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Re: Manifesto

> Please volunteer for whatever task or topic you think you can do
> best. Who is interested in sifting through the archives at
> indiapolicy? And who wants to put it in English (Ash? What about
> you, do you have the time?)

Between the university, Rediff and India Together, I probably shouldn't.
But I'm a fool for my causes. So I'll give it a shot, using the first
topic as a trial run.

> 1. Education - Will cover Literacy, Primary and secondary Education,
> Higher Education and research, Involvement of private sector

We may as well get going.

(a) who shall teach, the centre or the states?
(b) who shall be taught, all students compulsorily or only those who
choose to attend state schools? Does the state nevertheless incur an
obligation to fund others (as through voucher programs)
(c) how much education shall be compulsorily required?
(d) shall there be more than one system of education?
(e) what should the curriculum include as a rule, and what can be
(f) shall formal schooling be equated with trade schools?
(g) what fraction of the population should ideally go to college?
(h) what shall be the language of instruction?

I'm sure there are many more questions, and we'll get to those. May I
propose something else, an understanding of the value of education and
the obligations that the educated acquire.

In the process of being educated, students need to be taught to think
that their education is not merely a passport to privilege, as
Schumacher put it. Instead, they must realize that the education is
accompanied by obligations incurred on behalf of society, and that the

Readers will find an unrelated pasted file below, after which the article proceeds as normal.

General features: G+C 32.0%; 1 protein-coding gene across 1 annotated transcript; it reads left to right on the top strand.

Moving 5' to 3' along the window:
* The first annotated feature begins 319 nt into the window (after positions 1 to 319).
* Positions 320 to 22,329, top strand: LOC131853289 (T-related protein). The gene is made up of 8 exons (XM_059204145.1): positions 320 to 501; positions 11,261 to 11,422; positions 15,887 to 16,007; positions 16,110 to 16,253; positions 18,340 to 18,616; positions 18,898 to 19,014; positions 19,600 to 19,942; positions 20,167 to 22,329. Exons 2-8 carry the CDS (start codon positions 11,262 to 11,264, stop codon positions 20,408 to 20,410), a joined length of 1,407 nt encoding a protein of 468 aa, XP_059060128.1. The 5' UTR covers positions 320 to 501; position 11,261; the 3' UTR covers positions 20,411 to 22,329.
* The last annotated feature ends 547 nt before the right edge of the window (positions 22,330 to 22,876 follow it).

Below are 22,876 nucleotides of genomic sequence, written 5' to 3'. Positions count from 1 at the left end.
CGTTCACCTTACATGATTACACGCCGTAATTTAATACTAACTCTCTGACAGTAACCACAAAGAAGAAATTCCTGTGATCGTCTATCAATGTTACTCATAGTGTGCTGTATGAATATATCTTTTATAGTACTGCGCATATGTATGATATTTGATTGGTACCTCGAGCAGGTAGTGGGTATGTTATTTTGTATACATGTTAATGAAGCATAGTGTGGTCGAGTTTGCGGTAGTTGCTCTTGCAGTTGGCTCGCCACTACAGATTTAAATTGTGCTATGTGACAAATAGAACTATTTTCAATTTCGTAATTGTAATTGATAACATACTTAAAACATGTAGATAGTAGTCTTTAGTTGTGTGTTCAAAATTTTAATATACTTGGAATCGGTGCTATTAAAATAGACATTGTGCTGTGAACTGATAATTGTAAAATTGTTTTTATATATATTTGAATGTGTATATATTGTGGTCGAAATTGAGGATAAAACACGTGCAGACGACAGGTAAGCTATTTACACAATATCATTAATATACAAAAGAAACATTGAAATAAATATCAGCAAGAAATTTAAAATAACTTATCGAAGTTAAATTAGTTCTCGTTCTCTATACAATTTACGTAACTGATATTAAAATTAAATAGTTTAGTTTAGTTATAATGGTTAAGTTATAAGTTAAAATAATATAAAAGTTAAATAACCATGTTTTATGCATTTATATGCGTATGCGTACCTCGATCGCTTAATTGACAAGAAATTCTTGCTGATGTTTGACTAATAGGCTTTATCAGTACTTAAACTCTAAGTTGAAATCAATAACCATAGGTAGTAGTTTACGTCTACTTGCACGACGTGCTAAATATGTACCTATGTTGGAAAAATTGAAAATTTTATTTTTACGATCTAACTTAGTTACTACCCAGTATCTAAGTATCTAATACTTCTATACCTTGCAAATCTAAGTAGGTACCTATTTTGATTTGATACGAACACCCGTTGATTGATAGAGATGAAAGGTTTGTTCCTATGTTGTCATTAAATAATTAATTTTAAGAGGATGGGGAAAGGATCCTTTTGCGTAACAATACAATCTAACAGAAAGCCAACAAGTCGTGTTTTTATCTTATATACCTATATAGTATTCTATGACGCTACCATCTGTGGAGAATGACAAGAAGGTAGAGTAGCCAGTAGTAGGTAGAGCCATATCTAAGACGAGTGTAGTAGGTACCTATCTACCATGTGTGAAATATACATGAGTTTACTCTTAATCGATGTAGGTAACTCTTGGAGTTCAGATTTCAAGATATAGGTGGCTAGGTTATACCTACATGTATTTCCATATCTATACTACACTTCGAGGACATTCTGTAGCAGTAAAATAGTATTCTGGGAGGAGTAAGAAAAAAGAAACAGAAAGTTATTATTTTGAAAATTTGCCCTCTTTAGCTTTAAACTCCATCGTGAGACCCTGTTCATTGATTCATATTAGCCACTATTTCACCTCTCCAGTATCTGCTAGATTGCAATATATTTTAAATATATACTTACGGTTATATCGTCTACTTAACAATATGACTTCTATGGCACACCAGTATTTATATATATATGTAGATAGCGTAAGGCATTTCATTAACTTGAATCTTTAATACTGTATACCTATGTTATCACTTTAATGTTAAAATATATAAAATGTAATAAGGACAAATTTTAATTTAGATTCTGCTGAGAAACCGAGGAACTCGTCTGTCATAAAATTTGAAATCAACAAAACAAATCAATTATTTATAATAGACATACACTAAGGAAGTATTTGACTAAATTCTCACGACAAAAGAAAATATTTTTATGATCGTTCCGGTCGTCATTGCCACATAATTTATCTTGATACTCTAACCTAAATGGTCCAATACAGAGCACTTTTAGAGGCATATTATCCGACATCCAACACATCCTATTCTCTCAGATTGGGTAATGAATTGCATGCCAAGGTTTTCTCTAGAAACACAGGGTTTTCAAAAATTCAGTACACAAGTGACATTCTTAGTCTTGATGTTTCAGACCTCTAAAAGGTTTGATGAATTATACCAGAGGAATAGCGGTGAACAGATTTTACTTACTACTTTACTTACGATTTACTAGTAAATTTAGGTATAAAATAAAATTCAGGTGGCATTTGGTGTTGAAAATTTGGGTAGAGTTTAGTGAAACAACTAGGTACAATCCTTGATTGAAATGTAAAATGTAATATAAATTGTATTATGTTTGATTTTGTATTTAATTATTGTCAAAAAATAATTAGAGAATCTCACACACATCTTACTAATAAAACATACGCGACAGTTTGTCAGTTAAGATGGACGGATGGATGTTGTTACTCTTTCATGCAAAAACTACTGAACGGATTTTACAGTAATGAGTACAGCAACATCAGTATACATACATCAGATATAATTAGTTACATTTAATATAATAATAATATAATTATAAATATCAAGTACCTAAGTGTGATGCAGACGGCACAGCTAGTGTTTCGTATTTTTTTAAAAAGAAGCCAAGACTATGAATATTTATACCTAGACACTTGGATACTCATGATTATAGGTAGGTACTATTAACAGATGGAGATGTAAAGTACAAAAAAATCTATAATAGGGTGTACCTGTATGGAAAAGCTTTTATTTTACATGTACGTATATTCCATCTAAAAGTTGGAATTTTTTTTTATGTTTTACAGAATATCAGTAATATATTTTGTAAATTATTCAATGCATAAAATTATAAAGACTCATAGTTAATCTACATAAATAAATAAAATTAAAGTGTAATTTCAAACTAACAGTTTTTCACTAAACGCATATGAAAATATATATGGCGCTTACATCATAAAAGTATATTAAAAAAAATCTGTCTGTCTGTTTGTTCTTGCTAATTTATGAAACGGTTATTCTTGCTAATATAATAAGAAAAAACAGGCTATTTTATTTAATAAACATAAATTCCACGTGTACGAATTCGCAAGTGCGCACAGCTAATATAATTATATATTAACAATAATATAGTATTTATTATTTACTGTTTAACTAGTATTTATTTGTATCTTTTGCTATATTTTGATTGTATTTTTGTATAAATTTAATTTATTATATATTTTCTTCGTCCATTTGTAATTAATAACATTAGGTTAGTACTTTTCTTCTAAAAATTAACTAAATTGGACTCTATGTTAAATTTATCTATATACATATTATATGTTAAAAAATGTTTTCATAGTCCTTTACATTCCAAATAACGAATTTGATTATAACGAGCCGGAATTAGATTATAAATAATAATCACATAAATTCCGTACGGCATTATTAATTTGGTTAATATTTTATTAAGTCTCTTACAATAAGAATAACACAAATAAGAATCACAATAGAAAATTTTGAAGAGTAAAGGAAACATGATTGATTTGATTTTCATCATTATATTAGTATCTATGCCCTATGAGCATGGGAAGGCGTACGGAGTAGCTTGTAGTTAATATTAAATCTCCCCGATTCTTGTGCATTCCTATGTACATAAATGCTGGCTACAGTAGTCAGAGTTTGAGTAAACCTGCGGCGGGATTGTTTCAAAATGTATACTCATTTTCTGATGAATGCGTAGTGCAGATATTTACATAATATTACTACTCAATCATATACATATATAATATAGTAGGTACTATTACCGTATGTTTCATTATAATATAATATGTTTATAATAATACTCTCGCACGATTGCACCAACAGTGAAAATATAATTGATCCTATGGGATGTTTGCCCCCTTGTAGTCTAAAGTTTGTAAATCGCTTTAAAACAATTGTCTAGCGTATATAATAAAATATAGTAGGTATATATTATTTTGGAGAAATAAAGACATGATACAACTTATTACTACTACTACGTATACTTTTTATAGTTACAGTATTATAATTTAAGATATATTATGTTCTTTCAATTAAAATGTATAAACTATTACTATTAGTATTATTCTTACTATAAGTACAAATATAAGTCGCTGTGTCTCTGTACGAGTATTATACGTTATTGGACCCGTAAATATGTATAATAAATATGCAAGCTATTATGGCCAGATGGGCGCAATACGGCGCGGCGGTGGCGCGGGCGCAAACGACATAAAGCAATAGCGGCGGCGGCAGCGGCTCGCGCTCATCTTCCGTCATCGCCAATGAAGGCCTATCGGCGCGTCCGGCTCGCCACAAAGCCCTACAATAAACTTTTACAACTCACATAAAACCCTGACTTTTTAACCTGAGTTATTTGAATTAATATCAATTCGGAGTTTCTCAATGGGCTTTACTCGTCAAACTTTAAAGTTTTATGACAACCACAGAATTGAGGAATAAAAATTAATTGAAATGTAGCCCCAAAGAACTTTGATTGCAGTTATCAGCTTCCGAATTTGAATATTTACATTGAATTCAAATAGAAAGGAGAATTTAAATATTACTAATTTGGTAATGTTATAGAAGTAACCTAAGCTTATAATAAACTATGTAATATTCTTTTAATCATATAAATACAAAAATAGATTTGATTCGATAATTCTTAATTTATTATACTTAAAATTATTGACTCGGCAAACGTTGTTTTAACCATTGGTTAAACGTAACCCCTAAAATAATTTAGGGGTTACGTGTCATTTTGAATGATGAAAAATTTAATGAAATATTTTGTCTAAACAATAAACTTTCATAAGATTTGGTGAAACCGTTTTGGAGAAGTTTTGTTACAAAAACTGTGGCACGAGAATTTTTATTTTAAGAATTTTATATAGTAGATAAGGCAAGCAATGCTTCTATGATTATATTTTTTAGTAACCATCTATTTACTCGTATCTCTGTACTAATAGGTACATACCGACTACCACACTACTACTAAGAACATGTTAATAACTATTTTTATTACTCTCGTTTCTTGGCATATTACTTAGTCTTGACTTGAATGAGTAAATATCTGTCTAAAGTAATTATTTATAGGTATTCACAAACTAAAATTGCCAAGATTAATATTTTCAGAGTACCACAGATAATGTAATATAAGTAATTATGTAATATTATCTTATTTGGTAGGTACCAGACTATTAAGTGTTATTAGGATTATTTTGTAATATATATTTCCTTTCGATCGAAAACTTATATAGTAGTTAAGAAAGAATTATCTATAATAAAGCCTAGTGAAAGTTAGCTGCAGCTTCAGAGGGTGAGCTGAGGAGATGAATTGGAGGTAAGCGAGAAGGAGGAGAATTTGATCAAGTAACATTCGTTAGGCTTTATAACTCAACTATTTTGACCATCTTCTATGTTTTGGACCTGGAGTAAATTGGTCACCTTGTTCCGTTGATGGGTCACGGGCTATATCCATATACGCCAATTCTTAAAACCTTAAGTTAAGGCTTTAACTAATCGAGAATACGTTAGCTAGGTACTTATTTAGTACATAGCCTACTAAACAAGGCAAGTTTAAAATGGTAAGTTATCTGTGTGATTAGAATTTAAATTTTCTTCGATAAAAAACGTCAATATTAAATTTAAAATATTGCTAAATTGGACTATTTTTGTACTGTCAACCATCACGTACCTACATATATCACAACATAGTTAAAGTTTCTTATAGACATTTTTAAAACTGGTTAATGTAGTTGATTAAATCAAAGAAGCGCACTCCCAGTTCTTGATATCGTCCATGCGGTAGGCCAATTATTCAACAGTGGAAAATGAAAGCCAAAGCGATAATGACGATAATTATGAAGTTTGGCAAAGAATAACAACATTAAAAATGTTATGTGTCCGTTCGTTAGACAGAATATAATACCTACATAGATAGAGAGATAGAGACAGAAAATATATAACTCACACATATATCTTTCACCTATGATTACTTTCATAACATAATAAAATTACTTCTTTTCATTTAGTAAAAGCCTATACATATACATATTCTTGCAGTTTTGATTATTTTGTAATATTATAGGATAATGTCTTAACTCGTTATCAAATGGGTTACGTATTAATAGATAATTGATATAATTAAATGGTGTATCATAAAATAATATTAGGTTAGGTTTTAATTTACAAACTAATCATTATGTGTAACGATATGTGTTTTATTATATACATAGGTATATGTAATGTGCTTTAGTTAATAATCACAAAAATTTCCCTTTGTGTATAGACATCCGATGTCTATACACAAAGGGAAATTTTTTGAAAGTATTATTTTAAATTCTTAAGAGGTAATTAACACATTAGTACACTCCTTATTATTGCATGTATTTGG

true measure of an educated person lies in fulfulling this obligation.
Without punishing those who walk away from the obligation, it must still
be possible to encourage others to fulfill it.

For example, college science majors could be offered an incentive to
teach science in the schools for a year or two. Maybe an Honors degree
can be awarded not for being very good with the grades, but for doing
honorable things instead! Like helping with literacy efforts,
contributing to program development at junior levels, etc. I don't offer
these examples necessarily as the ones I want to see, but I want to give
you the flavor of my thinking, that the educational process is
simultaneously an investment by society in the student being educated,
and that the repayment of that investment be considered "respectable" or
"honorable". We need to re-grasp the value of honor, shame, integrity,
and other "old-fashioned" notions in our society. The
each-man-for-himself model is highly successful in economic terms, but
not very alluring ultimately.



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